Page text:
Re: Lowest Common Denominator/Reading to Learn

Subject: Re: Lowest Common Denominator/Reading to Learn
From: Tom Herme <hermet -at- DNINEVADA -dot- COM>
Date: Thu, 17 Sep 1998 13:53:37 -0700

George F. Hayhoe wrote:

> Because virtually all users have processed documents,
> spreadsheets, and checkbook registers manually, it's
> comparatively easy to document a product like WordPerfect,
> Excel, or Quicken. At least as far as the basics go,
> virtually everyone in the audience is familiar with both the
> underlying concepts and the kinds of tasks involved in the
> manual processes. They need to know how to perform the
> processes electronically with the product you're
> documenting.

If I'm understanding George as he intended, I think that an author begins by
addressing those tasks that the user needs/wants to perform. Thus the source
of motivation for attempting to complete a task is the user him/herself. If I
promise to help the user save time or money in the very near future by a small
investment in learning right now, then I believe I have a chance with that

> But when you consider more specialized processes that have
> been made available to the mass market through software that
> is available in most companies, the difficulty of
> documenting becomes significant.

Right you are, George. However, what motivation does the user have for tackling
some of this software? What perception (call it "hazy notion" if you want) do
they have of how it may assist them in performing a task? Again, I believe,
knowing what those tasks are is half the battle.

> For example, suppose someone has told me I should build a
> database to track information for a project, but I have no
> idea how to go about the task.

Building a database is too formidable of a task. How about if we break it down
into more discrete steps? Can we show them how to perform one step (task) at a
time? Perhaps then the final achievement won't become so daunting.

> I look at the software
> installed on my computer or on the company's server, and the
> only database application I can find is Access, a very
> powerful, very sophisticated product that is also
> extraordinarily user-surly.
> Or I need to monitor resource allocation on a project, and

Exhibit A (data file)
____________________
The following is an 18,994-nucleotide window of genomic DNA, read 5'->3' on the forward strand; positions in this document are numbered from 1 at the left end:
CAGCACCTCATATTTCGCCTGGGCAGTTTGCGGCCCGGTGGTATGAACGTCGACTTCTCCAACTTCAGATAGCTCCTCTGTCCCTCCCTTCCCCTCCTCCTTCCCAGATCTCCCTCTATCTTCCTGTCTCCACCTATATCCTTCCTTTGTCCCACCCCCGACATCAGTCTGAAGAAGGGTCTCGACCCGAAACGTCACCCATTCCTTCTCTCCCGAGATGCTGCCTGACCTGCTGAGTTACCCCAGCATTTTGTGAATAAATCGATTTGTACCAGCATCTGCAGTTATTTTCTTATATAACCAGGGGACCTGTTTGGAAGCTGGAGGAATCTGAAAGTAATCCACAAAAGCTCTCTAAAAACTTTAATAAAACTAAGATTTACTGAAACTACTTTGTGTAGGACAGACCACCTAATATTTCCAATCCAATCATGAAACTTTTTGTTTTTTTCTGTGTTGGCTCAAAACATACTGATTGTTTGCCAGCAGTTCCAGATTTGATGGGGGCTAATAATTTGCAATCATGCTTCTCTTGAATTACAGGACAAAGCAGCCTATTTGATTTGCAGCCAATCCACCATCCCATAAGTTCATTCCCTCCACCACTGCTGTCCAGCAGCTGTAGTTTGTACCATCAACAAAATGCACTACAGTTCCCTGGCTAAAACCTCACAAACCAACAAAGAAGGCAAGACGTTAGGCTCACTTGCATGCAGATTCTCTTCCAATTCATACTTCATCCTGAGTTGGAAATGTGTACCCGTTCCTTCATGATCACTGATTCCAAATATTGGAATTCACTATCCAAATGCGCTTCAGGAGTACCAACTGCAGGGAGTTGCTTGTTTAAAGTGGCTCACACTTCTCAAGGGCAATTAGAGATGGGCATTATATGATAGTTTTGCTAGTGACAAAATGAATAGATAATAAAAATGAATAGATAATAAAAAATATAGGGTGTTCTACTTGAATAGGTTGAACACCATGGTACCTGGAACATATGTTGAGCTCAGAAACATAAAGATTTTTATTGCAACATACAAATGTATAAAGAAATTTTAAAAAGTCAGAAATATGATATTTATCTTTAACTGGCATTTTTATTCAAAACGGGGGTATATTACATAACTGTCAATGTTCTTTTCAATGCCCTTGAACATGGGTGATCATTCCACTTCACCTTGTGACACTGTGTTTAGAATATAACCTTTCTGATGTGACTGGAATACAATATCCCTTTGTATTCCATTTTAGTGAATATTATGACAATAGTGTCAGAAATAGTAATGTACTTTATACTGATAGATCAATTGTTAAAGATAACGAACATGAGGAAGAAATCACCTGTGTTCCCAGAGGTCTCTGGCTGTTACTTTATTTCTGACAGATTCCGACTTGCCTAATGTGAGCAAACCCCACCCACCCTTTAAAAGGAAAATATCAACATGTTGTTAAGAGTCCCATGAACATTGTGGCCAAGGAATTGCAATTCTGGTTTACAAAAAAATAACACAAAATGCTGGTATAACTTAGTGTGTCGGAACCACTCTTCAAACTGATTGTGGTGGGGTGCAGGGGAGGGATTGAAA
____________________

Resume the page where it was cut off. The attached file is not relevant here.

> the only project management application I can find is
> Primavera--again, a very sophisticated product that is
> difficult to use (or was, the only time I tried to use it a
> number of years ago).
> Before 99% of the potential user base can "read to do" in a
> user's guide or online help about using either of these
> types of products, they need to "read to learn." In other
> words, they need conceptual information before they can deal
> with the procedural information.

In my current software documentation project I've developed a number of
extended examples, or tutorials. They are designed to help the user learn about
the task by walking through the example, step by step. By the end of the
tutorial, the task example has been successfully completed. I believe that
these tutorials help the user feel he/she can successfully complete a similar
task on his/her own. I'm no psychologist, but I think many of us understand
the power of the example. If it's close enough to our own experience, then we
can identify with what the example achieves--a task well done.

> As Deb and Eric say, the problem is that novice users don't
> want to be bothered with the underlying concepts--they've
> got other work to do. But without those concepts, the
> cookbook instructions in software documentation make--at
> best--only limited sense.

So then, is this "other work" unrelated to the purpose of the documentation? If
they have better things to do, then we've grossly underestimated our audience.
Or the audience has turned to the documentation in error. I go back to what
I've stated above: If we're in "sync" with what the user needs/wants to do,
then we have a chance with that person.

> The big problem, then, is how do we communicate concepts to
> people who don't want to be bothered with them so that they
> have the knowledge they need to be reasonably competent in
> an unfamiliar domain? The big trick is that the
> communication has to be painless, quick, and transparent;
> otherwise the audience will run.

Please don't misunderstand me here. I don't mean to oversimply the complexity
of reaching users/readers. It's just that there must be some reason in the
first place that the person turned to my documentation. If I can ask for that
person's short attention span, then I will attempt to teach on paper (on-
line). I also take a very conversational tone with these. Hopefully the reader
will accept me as a peer--and not an expert.

By the way, George, good meat for usability, huh? I'd sure like to have the


> Any ideas?

Tom Herme
Senior Technical Writer
DNI Nevada, Inc.
mailto://hermet -at- dninevada -dot- com

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